Northwestern isn't expecting things to go as smoothly as they did last year against Penn State. Facing the best pass rush in the country is big reason why.
The Wildcats, at No. 21 in the season's first College Football Playoff rankings, emerge from their bye looking for another balanced performance in order to beat the Nittany Lions again Saturday.
Northwestern (6-2, 2-2 Big Ten) never trailed in a 29-6 victory over Penn State in its conference opener last season, holding the Nittany Lions to 266 yards of offense.
Coach Pat Fitzgerald, though, feels there was some luck involved for his Wildcats.
"I think we were very fortunate," Fitzgerald said. "We were able to get some pass rushes and they missed a couple plays they had us on."
While Penn State had only one sack that day to Northwestern's four, this year's Nittany Lions (7-2, 4-1) have regularly wreaked havoc on opposing quarterbacks. The defense leads the nation with 36 sacks - four more than it had all of last year - and ranks fourth among FBS teams in pass defense at 157.9 yards per game.
The secret to the Nittany Lions' success is in their rotation, using their depth on the line to keep the starters fresh and the backups active. That's shown in Penn State's 22 second-half sacks, including 16 in the fourth quarter.
"That's kind of who we are," coach James Franklin said. "We wear people down with our pass rush."
As the Nittany Lions dominated in every facet in last weekend's 39-0 win over Illinois, the defense yielded a season-low 167 yards and had four sacks. Carl Nassib got one of them to push his FBS-leading total to 14 1/2.
"It's a nightmare," Fitzgerald said. "First of all, they're playing multiple guys. The whole group is fundamentally very good and very, very active. They're relentless in their effort.
"They're playing a lot of guys. They're talented. They're deep. They're fast. They're physical. They're tough. They do a lot of things very, very well. They have athletic guys who can rush the passer."
Northwestern, though, has let Clayton Thorson get sacked only 11 times. Some of that can be credited to the freshman's ability to escape the rush, having run for 297 yards and 4.6 per carry with five touchdowns.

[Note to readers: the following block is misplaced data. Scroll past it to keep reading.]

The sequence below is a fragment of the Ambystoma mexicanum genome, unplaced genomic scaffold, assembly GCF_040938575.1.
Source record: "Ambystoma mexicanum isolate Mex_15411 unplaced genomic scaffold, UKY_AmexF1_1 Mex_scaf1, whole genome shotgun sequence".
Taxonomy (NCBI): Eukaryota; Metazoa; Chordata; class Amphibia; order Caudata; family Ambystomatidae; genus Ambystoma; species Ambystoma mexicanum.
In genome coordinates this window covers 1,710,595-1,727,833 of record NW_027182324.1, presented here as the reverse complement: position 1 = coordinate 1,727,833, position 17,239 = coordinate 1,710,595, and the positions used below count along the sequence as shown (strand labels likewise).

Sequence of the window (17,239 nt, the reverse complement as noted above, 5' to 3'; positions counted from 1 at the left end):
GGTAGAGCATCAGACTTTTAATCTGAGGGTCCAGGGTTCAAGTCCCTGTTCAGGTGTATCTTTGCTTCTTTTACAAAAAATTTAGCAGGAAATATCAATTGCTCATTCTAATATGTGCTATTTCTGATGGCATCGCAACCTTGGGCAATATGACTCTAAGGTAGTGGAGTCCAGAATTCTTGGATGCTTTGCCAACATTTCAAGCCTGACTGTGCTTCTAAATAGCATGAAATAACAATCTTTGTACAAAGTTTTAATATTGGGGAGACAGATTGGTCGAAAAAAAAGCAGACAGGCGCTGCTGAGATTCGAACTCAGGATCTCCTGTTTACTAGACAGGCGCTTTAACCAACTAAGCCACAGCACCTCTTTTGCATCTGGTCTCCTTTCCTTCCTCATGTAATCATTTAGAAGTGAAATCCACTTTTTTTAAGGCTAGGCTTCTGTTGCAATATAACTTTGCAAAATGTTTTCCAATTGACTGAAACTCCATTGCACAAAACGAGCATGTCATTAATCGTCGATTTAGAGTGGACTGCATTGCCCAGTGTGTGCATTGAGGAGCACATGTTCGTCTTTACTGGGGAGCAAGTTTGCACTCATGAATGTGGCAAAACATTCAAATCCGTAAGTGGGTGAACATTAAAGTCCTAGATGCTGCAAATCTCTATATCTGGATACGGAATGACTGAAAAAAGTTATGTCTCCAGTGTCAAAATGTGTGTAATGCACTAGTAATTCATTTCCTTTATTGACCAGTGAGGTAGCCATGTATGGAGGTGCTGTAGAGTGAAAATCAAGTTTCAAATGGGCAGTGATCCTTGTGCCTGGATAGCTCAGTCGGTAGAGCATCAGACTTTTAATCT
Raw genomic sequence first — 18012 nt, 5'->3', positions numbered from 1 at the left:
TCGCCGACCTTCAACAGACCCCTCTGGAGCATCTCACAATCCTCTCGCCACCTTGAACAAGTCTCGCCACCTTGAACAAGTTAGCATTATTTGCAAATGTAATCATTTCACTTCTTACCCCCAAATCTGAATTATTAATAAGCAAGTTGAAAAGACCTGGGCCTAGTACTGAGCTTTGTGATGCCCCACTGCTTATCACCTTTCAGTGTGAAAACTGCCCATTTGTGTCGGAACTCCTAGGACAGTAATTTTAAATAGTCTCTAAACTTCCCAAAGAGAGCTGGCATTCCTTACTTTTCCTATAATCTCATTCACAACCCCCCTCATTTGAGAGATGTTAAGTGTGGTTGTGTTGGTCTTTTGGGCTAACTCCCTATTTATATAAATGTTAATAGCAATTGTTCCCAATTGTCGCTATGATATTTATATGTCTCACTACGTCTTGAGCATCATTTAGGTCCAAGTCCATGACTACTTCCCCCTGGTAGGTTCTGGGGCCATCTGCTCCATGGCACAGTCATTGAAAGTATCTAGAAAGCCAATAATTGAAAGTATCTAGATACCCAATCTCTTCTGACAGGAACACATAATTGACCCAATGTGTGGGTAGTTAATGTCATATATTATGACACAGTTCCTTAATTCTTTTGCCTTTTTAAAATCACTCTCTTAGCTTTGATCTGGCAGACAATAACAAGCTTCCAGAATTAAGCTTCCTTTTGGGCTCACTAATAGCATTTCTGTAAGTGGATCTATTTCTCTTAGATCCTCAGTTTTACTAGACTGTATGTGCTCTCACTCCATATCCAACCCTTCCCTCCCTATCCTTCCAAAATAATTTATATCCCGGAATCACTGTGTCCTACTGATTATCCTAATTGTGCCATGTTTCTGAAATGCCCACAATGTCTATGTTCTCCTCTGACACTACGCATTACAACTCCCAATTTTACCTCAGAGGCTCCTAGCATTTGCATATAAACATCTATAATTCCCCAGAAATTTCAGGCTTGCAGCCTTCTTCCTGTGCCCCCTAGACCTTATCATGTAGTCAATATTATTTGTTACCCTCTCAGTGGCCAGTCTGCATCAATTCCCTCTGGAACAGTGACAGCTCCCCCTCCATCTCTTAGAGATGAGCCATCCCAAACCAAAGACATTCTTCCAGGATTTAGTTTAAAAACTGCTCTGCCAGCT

His legs were vital to a 30-28 win at Nebraska on Oct. 24 after he was held to six yards on 14 carries in losses to ranked Big Ten foes Michigan and Iowa. Thorson had 126 of the team's 156 rushing yards versus the Cornhuskers, also throwing for 177 and totaling two TDs.
"We'd like to have as much balance as we possibly can," Fitzgerald said. "That's something that's going to be a great challenge against this defense. We've got to find ways to move the ball."
Getting Justin Jackson going again could help since Penn State allows an average of 143.9 rushing yards - 235.0 in three road games. The sophomore running back has only gained 95 yards on 36 carries over the last three games after rushing for 636 in the previous five.
"Our offensive line needs to show up and have the best game they've had all year," tight end Dan Vitale said.
Northwestern's pass defense is looking to bounce back from giving up a season-high 291 passing yards to the Cornhuskers. The unit yielded an average of 146.7 through the first seven games. Nebraska's Tommy Armstrong became just the second quarterback to throw a touchdown pass against the Wildcats.
They pose another stiff test for Christian Hackenberg, who completed 22 of 45 passes for 216 yards with one pick against Northwestern last year.
The junior hasn't tossed an INT in six straight games, throwing for 1,415 yards with 12 scoring passes. He's coming off his most efficient performance of the season, hitting 21 of 29 passes for 266 yards and two scores while catching a 14-yard TD from running back Nick Scott.
"We're going to have to be balanced," Franklin said. "Be able to run the ball. Be able to mix in the high-percentage throws and then find situations where we're able to take some shots and create some explosive plays."